NVIDIA G-SyncLast month, NVIDIA invited the European press to a special event in London, where it demonstrated G-Sync, a new technology by NVIDIA that addresses monitor-stuttering issues that were deemed unsolvable.
For archaic reasons, such as being evolved essentially off television sets, PC monitors feature fixed refresh-rates, the number of times a display refreshes what it is displaying per second. There's no technical reason why a modern flat-screen display should feature fixed refresh rates. Since it's the displays that dictate refresh rates, it has always been the GPU's job to ensure display output is fluid, which it did by deploying technologies such as V-Sync (vertical sync). If a GPU sends out lower number of frames per second than the display refresh rate, the output won't appear fluid. If it sends higher number of frames per second, the output would feature artifacts such as display-tearing, caused by portions of multiple frames overlapping each other.
NVIDIA's solution to the problem is to kill fixed refresh rates on monitors, instead making them synchronize their refresh rates in real-time to the frame-rates generated by a GPU. Ever wondered why a movie watched in a theater feels more fluid at even 24 frames per second while a PC game being played at that frame-rate doesn't? It's because the monitor mandates that the GPU obey its refresh-rate. G-Sync tilts that equation and makes the monitor sync its refresh-rate to the frame-rate of the GPU so games will feel more fluid at frame-rates well below 60. To make this happen, NVIDIA developed hardware that resides inside the display—hardware that communicates with the GPU in real-time to coordinate G-Sync.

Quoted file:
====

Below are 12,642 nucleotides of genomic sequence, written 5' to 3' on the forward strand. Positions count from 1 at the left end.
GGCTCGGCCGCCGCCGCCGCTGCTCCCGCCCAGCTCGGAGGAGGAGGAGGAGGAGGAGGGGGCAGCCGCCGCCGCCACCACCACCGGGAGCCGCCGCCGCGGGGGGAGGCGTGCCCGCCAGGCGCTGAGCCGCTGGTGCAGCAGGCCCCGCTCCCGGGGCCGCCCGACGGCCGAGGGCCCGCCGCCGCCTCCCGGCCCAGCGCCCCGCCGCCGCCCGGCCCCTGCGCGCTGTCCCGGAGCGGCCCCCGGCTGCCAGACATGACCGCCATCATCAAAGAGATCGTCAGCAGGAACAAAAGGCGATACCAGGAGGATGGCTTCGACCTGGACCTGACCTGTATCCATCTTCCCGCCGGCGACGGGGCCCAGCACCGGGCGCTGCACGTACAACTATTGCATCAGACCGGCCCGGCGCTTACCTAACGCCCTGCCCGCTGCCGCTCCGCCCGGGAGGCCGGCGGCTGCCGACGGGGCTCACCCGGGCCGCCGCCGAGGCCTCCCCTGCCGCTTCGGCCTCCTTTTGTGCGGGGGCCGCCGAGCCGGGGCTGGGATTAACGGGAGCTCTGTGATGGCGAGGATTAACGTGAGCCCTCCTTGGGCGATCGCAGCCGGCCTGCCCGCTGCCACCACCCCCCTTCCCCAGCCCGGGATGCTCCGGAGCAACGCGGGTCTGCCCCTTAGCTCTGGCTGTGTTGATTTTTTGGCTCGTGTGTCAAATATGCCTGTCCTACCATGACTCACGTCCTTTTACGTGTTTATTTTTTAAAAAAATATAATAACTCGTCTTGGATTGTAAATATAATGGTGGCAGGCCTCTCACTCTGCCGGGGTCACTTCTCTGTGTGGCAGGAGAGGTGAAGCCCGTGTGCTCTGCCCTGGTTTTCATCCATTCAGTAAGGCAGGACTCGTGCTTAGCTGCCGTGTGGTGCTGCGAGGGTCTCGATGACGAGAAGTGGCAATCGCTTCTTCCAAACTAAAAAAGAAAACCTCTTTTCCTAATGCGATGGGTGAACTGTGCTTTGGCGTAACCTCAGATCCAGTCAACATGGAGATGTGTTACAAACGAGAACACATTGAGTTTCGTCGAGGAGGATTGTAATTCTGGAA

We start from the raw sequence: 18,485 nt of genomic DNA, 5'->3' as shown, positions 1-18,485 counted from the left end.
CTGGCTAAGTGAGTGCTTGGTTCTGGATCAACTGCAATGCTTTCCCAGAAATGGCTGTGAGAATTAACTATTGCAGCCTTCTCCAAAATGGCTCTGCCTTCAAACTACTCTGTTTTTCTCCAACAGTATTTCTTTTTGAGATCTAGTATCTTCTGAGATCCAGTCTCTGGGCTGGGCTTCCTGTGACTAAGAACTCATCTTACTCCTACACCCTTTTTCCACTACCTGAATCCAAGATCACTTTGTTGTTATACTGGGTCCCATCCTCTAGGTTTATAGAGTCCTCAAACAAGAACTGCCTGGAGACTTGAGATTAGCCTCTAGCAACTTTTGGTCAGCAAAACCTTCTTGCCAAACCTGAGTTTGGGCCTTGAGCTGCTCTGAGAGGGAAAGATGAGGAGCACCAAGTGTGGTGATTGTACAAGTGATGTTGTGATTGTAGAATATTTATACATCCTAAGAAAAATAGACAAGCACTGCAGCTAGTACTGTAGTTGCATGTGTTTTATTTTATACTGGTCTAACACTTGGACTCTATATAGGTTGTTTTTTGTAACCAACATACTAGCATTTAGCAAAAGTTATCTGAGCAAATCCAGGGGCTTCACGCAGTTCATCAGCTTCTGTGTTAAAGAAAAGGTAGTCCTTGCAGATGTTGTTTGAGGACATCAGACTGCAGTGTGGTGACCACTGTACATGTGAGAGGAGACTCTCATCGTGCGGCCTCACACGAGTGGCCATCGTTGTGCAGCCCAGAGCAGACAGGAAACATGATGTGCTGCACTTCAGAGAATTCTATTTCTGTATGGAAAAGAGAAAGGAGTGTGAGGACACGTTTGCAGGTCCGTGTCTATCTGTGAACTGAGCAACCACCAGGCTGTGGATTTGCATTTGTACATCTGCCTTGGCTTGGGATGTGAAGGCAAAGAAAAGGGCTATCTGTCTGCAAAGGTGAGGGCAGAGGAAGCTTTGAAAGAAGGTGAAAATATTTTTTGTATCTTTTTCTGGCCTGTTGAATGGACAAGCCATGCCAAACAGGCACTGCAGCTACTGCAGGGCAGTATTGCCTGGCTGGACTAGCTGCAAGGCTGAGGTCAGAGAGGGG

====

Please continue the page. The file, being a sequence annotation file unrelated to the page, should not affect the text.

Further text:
We've witnessed G-Sync with our own eyes at the London event and couldn't believe what we were seeing. Games (playable, so we could tell they weren't recordings) were butter-smooth and extremely fluid. At the demo, NVIDIA displayed games that were doing 40 to 59 FPS in a given scene, and it felt like a constant frame-rate throughout. NVIDIA obviously demonstrated cases where G-Sync unleashed its full potential—on FPS between 35 and 59. I am still a bit skeptical because it looks too good to be true, so I'm looking forward to testing G-Sync on my own setup and with my own games, mouse and keyboard included, for a complete assessment. One can't make a video recording of a display that's running G-Sync to show you that, and you really need to experience G-Sync to buy into the idea. NVIDIA's G-Sync will launch with a $100 price premium on monitors. That's not insignificant, but could also go down in the future. Also, from what I've seen, G-Sync promises lower framerates that look smoother, which means you no longer need an expensive card to reach 60 FPS—money you then put into a G-Sync enabled monitor instead.
NVIDIA Shadow PlayGeForce Experience Shadow Play is another feature NVIDIA recently debuted. The feature lets you create video recordings or live-streams of your gameplay with minimal performance impacts on the game you're playing. The feature is handled by GeForce Experience, which lets you set hot-keys to toggle recording on the fly; or the output, format, quality, and so on.
Unlike other apps, which record videos at loss-less AVI formats by tapping into the DirectX pipeline and clogging the system bus, disk, and memory with high bit-rate video streams, Shadow Play taps into a proprietary path that lets it copy the display output to the GPU's hardware H.264 encoder. This encoder neither strains the CPU nor the GPU's own unified shaders. Since the video stream that's being saved to a file comes out encoded, its bit-rate is infinitesimally lower than uncompressed AVI.